Thirty years of independent cinema at Cape Town icon, The Labia


ORIGINALLY an Italian Embassy ballroom, The Labia Theatre was opened by Princess Labia in May 1949 for the staging of live performances. Since 1989 it’s been in the care of Ludi and Ann Kraus, who have lovingly nurtured it as the last surviving independent cinema in Cape Town.

There is no other place quite like it, with its old-fashioned carved wooden features in the lobby where the ticket booth takes centre stage, and red velvet seats in Screen 1; where there once was one, there are now four screens. You get your popcorn in noisy brown paper bags, and you can have vodka in your Slush Puppie, and you can watch the best of art house cinema along with selected big blockbusters – Bohemian Rhapsody is still going strong with four screenings daily – now all shown using modern digital projection.

The transformation from projectors and reels of film to digital was just part of the cinema’s upgrading – which is ongoing while retaining its yesteryear charm. A coat of stylish dark blue paint and the establishment of the courtyard in front – which grows more beautiful by the day as the plants flourish – make The Labia not only a haven for film lovers, but a place to step away from the frenetic city on its doorstep where you can simply have a cup of coffee or a glass of wine.

Celebrating its 30th anniversary this year, The Labia Theatre screens – as it always has – independent movies, foreign films, historical cinema and other alternative and art circuit films. It’s here you can attend festivals, from documentaries to horror, as well as see some of the hottest new releases.

The programme is curated by Ludi, who has been in the business on and off for more than 50 years. He says it’s probably not what we want to hear, but admits he rarely gets to see films before booking them, and even when they are on circuit, he only gets to snatch bits and pieces. It’s his decades of experience which guide him: “I go largely according to gut feel, and thanks to the internet, I can read and research all the reviews,” he says.

Audiences also factor into Kraus’s decision making and he’s pleased to see how younger people are attracted to The Labia. “It’s great to see them looking at older stuff. I think people are tired of all the white shiny tiles and chrome; here they get the old fashioned values of the old bioscope days and the magic of cinema. I’m hoping that there is still some semblance of that here. Malls are so cold and impersonal, and expensive as well.”

All movies are R50 (with various discounts available), and there are some fabulous meal and movie specials in conjunction with nearby restaurants. For example, at Societi Bistro, two blocks away, you can get two pastas and two movie tickets for R110 (Mondays and Tuesdays). Plus, the restaurant has just introduced a new light meal menu available from 12pm till 7pm to fit in nicely with your movie plans.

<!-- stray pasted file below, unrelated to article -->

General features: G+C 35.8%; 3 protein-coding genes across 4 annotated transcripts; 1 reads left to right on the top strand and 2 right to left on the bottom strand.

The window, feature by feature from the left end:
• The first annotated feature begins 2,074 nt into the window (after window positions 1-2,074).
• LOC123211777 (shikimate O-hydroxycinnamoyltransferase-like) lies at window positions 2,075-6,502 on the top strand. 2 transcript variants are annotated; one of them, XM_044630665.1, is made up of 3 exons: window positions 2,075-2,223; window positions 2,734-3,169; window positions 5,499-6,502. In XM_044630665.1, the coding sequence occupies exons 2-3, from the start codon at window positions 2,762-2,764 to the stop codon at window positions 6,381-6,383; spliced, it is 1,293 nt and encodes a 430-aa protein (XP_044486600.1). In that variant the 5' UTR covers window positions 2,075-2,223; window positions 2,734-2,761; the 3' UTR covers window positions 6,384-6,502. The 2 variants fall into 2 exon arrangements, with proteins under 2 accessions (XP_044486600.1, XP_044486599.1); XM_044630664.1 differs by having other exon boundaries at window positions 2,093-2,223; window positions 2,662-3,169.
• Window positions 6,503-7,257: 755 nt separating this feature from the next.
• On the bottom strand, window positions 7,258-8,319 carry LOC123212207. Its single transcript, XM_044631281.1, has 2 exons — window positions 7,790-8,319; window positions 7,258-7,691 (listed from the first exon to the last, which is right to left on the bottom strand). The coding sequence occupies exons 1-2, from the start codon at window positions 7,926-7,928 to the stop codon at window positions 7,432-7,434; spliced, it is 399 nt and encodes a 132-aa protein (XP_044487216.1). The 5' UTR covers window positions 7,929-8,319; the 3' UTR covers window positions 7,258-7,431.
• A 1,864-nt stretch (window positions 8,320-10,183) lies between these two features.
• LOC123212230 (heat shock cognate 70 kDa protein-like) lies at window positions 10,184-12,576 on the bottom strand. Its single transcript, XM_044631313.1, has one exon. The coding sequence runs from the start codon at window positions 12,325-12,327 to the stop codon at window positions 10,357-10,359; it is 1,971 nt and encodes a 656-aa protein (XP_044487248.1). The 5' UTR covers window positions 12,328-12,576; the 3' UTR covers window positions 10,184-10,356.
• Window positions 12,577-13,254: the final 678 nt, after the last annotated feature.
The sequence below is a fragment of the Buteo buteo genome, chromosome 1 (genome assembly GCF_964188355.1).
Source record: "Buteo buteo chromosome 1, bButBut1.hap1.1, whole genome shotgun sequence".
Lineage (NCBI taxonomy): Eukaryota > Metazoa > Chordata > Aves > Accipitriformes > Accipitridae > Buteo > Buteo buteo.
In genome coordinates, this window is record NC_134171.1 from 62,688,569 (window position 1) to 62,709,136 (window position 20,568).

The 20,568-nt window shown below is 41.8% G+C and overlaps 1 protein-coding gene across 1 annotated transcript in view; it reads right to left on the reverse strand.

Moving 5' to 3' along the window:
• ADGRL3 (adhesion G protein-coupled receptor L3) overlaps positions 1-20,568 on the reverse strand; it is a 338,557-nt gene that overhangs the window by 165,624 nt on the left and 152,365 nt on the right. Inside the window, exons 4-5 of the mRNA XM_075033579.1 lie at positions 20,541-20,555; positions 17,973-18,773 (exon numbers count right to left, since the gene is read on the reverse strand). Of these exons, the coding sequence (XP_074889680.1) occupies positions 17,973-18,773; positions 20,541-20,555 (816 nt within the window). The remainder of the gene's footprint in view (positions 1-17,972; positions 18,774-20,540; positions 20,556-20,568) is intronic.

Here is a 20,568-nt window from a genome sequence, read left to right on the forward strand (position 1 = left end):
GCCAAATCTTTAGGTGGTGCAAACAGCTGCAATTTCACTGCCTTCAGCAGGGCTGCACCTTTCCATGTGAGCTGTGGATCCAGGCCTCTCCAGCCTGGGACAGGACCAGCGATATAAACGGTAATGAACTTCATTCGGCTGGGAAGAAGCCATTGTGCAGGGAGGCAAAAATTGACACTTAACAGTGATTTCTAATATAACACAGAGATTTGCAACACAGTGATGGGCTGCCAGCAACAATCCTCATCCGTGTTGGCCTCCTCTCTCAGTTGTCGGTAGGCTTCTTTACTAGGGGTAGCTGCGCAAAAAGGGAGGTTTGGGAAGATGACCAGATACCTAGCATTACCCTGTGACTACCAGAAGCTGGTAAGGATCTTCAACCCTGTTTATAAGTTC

Making The Labia affordable is important to Kraus, who says he’d rather fill the cinemas with people paying less than having a sprinkling of patrons at a higher price. “People are stressed about money and times are really bad and I think one must have sympathy for that and the economy,” he says, which is one more reason to love this place.

Kraus grew up and went to school in Windhoek, living there until his military training in Pretoria. “My dad, out of the blue, one day came home – he actually wanted to build a drive-in; had he only done that we would have been multimillionaires! But he was persuaded to build a cinema, so he did that in 1961,” he recalls. “I remember being at the opening, and the challenges of someone not knowing anything about running a cinema. Where does one get films? “Anyway, it survived and I was very involved.”

During school holidays Kraus would manage the cinema, and even later while studying law at university – his other career – he would carry out admin like advertising and booking films, and sending editorial to various newspapers in different languages.

“When I came to Cape Town I felt at a loss and got into importing foreign language films. I became a travelling showman, showing them at The Baxter or (now) Artscape. I felt I needed a home for the films. In 1987 I heard The Labia was for sale, and two years later I managed to get hold of it,” he says.

And for that, Capetonian cinephiles will always be grateful.


Where: 68 Orange St, Gardens, Cape Town

Telephone: 021 424 5927

Email:  [email protected]



  • This story first appeared in Weekend Argus on January 19, 2019
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